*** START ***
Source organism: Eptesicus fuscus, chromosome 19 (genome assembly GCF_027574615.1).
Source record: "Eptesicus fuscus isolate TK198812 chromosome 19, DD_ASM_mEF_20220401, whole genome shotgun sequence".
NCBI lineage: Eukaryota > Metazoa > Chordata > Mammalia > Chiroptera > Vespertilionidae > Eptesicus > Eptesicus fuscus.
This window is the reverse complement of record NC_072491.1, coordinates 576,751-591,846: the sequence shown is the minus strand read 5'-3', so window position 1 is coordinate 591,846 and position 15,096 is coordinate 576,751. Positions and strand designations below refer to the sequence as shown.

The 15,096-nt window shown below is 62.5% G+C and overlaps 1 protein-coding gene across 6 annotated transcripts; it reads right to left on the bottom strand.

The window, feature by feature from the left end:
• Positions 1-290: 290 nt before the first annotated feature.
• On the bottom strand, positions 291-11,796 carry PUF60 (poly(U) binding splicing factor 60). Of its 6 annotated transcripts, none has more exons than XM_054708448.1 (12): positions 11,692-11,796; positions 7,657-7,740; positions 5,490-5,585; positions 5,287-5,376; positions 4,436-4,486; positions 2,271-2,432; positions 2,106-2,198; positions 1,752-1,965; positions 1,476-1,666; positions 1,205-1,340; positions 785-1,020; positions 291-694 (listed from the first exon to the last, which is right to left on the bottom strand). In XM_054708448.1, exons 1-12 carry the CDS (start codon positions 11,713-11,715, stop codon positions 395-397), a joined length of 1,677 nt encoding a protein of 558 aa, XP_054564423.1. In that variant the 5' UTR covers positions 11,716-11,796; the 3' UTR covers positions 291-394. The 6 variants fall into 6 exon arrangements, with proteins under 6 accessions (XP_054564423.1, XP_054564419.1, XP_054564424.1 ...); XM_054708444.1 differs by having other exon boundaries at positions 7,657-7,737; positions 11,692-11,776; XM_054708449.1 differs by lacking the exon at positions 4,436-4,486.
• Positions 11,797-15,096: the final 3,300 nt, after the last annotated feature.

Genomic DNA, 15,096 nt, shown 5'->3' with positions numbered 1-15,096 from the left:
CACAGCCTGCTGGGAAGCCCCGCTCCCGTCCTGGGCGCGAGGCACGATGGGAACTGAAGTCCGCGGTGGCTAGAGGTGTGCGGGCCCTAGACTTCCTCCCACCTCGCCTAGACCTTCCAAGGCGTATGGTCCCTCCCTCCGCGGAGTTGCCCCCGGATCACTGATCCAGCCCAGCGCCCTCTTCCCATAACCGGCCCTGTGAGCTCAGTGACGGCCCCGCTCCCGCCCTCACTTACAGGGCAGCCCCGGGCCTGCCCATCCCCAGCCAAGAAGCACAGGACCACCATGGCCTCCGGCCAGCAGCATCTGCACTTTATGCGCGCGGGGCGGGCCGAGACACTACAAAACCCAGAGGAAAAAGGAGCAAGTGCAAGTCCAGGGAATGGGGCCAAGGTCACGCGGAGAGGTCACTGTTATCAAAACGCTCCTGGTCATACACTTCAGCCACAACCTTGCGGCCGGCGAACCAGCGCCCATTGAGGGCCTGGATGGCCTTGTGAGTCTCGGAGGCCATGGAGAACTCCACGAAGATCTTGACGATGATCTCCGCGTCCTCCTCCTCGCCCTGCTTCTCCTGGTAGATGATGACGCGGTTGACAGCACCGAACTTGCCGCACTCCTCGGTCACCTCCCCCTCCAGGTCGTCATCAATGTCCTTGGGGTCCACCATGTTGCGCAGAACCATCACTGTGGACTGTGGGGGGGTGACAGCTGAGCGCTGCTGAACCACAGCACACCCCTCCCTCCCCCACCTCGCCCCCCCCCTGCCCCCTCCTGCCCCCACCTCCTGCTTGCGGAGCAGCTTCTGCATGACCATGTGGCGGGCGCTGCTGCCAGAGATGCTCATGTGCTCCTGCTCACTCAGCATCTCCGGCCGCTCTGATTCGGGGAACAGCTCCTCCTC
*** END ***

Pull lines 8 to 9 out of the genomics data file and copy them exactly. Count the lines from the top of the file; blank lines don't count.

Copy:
• On the bottom strand, positions 291-11,796 carry PUF60 (poly(U) binding splicing factor 60). Of its 6 annotated transcripts, none has more exons than XM_054708448.1 (12): positions 11,692-11,796; positions 7,657-7,740; positions 5,490-5,585; positions 5,287-5,376; positions 4,436-4,486; positions 2,271-2,432; positions 2,106-2,198; positions 1,752-1,965; positions 1,476-1,666; positions 1,205-1,340; positions 785-1,020; positions 291-694 (listed from the first exon to the last, which is right to left on the bottom strand). In XM_054708448.1, exons 1-12 carry the CDS (start codon positions 11,713-11,715, stop codon positions 395-397), a joined length of 1,677 nt encoding a protein of 558 aa, XP_054564423.1. In that variant the 5' UTR covers positions 11,716-11,796; the 3' UTR covers positions 291-394. The 6 variants fall into 6 exon arrangements, with proteins under 6 accessions (XP_054564423.1, XP_054564419.1, XP_054564424.1 ...); XM_054708444.1 differs by having other exon boundaries at positions 7,657-7,737; positions 11,692-11,776; XM_054708449.1 differs by lacking the exon at positions 4,436-4,486.
• Positions 11,797-15,096: the final 3,300 nt, after the last annotated feature.